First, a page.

Department says it is not speaking for activists


DIPLOMACY:THE DEPARTMENT of Foreign Affairs has stated that it is not its role to negotiate on behalf of the activists on board an Irish-owned aid ship headed for Gaza, and it stressed that any ongoing contacts it may have with the Israeli authorities are to ensure that the “clearly stated humanitarian intentions” of those on the vessel are respected.

The statement follows reports yesterday in the Israeli media that suggested that Irish and Israeli officials were negotiating with a view to bringing the MV Rachel Corrie to discharge its cargo in the Israeli port of Ashdod.

“The persons on the Rachel Corrie represent independent NGOs. The Department respects this and it is not our role to negotiate on their behalf,” the statement said. “The Government continues to call for safe passage for the Rachel Corrie to Gaza. Any ongoing contacts we may have with the Israeli authorities are to ensure that the clearly stated humanitarian intentions of those onboard are respected.

“The Government’s top priority is the safety and welfare of the Irish citizens concerned and all those aboard the vessel; to avoid any further bloodshed or violence; and to see the safe delivery of humanitarian aid to the people of Gaza.” Minister for Foreign Affairs Micheál Martin held a meeting with Israel’s ambassador to Ireland Zion Evrony yesterday. Among the issues they discussed was the mistreatment of some Irish citizens caught up in the Israeli commando raid.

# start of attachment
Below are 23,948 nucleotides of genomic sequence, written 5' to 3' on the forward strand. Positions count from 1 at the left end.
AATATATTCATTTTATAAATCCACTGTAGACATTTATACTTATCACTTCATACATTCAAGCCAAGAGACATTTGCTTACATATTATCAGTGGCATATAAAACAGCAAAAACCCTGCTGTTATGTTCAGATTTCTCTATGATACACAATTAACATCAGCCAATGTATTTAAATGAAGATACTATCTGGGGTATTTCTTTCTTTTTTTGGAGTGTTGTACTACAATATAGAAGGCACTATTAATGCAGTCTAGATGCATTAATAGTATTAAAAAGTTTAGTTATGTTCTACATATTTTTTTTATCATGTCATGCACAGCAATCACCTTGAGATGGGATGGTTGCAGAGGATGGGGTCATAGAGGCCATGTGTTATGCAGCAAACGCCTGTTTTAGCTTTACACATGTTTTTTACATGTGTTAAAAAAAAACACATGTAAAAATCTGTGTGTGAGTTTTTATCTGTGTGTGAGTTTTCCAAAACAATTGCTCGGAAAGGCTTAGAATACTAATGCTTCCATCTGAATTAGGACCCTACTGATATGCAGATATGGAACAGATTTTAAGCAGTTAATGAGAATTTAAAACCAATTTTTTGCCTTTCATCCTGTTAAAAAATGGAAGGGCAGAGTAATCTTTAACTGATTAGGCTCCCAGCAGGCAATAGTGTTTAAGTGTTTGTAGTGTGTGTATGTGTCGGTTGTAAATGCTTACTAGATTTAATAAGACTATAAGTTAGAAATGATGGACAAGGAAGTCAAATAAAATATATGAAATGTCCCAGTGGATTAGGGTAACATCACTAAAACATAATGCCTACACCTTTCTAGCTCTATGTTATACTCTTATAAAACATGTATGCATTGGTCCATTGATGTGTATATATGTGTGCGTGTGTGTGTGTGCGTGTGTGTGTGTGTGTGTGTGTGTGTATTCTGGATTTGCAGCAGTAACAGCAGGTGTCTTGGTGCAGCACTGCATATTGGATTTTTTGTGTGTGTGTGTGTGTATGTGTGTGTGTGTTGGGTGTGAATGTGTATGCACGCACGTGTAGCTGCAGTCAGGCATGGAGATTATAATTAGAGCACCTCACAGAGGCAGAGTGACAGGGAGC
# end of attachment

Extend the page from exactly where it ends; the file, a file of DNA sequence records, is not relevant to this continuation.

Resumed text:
Ireland’s ambassador to Israel Breifne O’Reilly has been in daily contact with Israeli officials regarding the Rachel Corrie vessel, the treatment of Irish citizens seized from the flotilla, and the status of Ken O’Keeffe, an Irish-American activist who remains in Israel “because of problems with his travel documentation”. Mr O’Keeffe is expected to be issued with a new passport today.

Meanwhile, the Department of Foreign Affairs said that any recommendation arising from the consideration of two reports – one from the Garda and the other from the department’s passport unit – concerning the use of fake Irish passports by the alleged assassins of a Hamas official, is an internal decision by the Department.

Earlier this week The Irish Timesrevealed that senior officials had recommended the expulsion of an Israeli embassy security officer after concluding that Israel forged Irish passports used by suspects in the murder. There is no suggestion the two currently serving security officers were involved.

Mr Martin is expected to propose that the recommendation be acted upon when he brings the matter to Cabinet within a fortnight.